If you meet certain income and resource limits, you may qualify for a program called
from Medicare to pay the prescription costs, premiums, deductibles, and coinsurance of Medicare prescription drug coverage.
Some people pay only a portion of their Medicare drug plan premiums and deductibles based on their income level.
If you don't qualify for Extra Help, your state may have programs that can help with prescription costs. Contact your Medicaid office or your State Health Insurance Assistance Program (SHIP) for more information. Remember, you can reapply for Extra Help at any time if your income and resources change.
Some people automatically qualify for help with prescription costs
You automatically qualify for lower prescription costs through Extra Help if you have Medicare and meet any of these conditions:
- Have full coverage
- Get help from your state Medicaid program paying your Part B premiums (from a Medicare Savings Program)
- Get benefits
Even if you automatically qualify this year, you may not qualify for Extra Help next year. Changes in your income or resources may cause you no longer to qualify for lower prescription drug costs through one of the programs listed above. You’ll get a notice (on grey paper) by the end of September if you no longer automatically qualify. Even if you get this notice, you may still qualify for help with prescription costs, but you need to apply to find out.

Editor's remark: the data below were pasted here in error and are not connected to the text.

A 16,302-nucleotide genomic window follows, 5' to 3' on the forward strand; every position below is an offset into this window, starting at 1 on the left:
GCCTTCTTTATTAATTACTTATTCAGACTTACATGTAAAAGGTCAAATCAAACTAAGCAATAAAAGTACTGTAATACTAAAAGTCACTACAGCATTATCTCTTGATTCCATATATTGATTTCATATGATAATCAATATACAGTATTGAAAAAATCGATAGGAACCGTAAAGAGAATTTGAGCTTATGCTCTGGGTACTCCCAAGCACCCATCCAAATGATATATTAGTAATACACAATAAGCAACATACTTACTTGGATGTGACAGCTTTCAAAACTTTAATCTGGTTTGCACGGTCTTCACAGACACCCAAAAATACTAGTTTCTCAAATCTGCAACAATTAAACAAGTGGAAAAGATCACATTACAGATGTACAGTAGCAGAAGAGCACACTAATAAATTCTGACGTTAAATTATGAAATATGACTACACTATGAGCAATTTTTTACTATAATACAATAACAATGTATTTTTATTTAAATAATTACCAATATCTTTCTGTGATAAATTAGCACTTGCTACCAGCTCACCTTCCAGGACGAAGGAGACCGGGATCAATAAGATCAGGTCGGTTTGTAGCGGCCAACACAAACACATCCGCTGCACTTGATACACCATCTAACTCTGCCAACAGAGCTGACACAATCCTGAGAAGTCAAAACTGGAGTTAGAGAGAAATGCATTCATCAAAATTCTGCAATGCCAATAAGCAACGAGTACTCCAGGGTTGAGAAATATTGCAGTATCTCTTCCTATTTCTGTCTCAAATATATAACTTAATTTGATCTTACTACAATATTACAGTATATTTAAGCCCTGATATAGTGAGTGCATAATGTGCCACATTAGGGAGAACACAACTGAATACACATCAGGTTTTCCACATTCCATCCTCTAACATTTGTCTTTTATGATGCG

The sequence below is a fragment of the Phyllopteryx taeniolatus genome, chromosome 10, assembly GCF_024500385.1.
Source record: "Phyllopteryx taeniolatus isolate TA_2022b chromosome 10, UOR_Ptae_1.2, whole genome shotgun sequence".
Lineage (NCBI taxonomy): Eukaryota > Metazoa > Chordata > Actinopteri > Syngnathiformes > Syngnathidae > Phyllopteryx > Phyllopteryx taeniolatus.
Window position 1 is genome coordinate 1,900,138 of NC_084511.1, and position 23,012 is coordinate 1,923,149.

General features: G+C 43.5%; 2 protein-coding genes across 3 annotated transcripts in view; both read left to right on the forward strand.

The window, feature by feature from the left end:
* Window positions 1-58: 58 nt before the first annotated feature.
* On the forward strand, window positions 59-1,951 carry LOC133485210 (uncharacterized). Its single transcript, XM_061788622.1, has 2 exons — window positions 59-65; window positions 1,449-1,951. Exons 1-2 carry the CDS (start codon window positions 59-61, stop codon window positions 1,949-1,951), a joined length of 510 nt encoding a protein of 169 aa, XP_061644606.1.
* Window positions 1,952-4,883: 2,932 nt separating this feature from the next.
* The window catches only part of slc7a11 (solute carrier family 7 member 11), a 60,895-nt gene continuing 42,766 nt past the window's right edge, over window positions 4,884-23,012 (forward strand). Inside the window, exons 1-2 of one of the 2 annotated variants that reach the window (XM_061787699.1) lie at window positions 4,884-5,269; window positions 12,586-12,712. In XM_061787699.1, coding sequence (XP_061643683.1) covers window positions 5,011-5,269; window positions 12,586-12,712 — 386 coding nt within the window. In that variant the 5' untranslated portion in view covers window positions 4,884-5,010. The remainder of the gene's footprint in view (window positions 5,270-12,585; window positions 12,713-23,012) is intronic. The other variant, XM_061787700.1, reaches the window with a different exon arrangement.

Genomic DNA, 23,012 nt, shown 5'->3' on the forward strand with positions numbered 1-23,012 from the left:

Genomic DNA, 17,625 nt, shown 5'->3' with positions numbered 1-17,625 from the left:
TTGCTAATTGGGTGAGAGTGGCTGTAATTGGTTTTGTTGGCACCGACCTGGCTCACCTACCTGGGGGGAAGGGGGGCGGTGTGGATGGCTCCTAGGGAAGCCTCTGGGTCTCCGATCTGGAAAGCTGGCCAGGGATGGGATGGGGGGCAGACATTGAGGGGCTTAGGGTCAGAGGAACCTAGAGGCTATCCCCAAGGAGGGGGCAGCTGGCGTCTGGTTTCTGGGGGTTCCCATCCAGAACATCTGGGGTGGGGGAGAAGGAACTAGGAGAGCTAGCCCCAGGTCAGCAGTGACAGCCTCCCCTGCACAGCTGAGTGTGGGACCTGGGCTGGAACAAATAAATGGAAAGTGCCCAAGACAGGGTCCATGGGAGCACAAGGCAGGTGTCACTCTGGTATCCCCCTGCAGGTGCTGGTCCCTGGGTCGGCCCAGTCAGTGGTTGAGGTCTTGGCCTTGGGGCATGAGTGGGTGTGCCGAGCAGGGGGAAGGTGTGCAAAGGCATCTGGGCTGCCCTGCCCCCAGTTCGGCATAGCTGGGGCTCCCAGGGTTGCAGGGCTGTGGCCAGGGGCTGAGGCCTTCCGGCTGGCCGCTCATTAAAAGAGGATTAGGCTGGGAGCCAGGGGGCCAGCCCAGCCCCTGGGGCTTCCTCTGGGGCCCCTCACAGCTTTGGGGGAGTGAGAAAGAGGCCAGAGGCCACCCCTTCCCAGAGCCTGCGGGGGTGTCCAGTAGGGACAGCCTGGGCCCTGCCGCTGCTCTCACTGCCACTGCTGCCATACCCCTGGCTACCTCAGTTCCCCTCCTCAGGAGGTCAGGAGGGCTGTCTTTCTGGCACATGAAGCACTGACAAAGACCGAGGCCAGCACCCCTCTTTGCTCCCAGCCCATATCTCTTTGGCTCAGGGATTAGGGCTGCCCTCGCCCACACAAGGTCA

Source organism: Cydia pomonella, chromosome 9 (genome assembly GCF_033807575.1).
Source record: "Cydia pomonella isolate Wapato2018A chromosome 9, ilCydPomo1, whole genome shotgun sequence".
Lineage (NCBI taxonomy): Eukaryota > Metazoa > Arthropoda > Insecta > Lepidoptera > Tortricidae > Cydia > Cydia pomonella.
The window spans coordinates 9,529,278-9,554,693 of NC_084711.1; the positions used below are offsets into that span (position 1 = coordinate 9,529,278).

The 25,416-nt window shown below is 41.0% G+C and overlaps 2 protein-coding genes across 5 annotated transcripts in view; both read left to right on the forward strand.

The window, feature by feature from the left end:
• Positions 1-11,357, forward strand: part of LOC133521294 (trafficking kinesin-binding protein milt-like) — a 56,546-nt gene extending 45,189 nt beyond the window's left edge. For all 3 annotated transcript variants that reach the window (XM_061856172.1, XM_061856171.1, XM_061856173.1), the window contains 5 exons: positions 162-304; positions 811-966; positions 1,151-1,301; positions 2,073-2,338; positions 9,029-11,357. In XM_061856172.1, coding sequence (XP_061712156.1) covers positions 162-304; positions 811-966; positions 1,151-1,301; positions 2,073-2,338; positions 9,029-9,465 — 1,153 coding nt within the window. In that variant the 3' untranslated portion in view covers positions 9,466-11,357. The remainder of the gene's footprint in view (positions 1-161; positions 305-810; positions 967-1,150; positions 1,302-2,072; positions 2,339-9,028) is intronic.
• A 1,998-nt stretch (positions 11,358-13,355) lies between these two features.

- If your copayment amounts change next year, you'll get a notice (on orange paper) in the mail in early October with the new amounts.
- If you don't get a notice from Medicare, you'll get the same level of Extra Help that you got for this year.
Paying the right amount for prescription drug coverage
If you're not sure if you're paying the right amount, call your drug plan. Your plan may ask you to give information to help them check the level of Extra Help you should get.
Can I get money back if I've been paying too much?
If you paid for prescriptions since you qualified for Extra Help and you aren't enrolled in Medicare prescription drug coverage, you may be able to get some money back. Keep receipts with your prescription drug prices, and call your plan. Or, you can contact
Other ways to lower prescription costs
- Look into generic drugs. Ask your doctor if there are generics that will work as well as your current brand-name drugs.
- Ask your doctor about less expensive brand-name drugs for lower prescription prices.
- Consider using mail-order pharmacies.
- Use the Medicare Plan Finder to compare Medicare drug plans to find a plan with lower prescription costs.
- Find out if your state offers help paying for drug costs.
- Find out if the company that makes your drug offers help paying for it.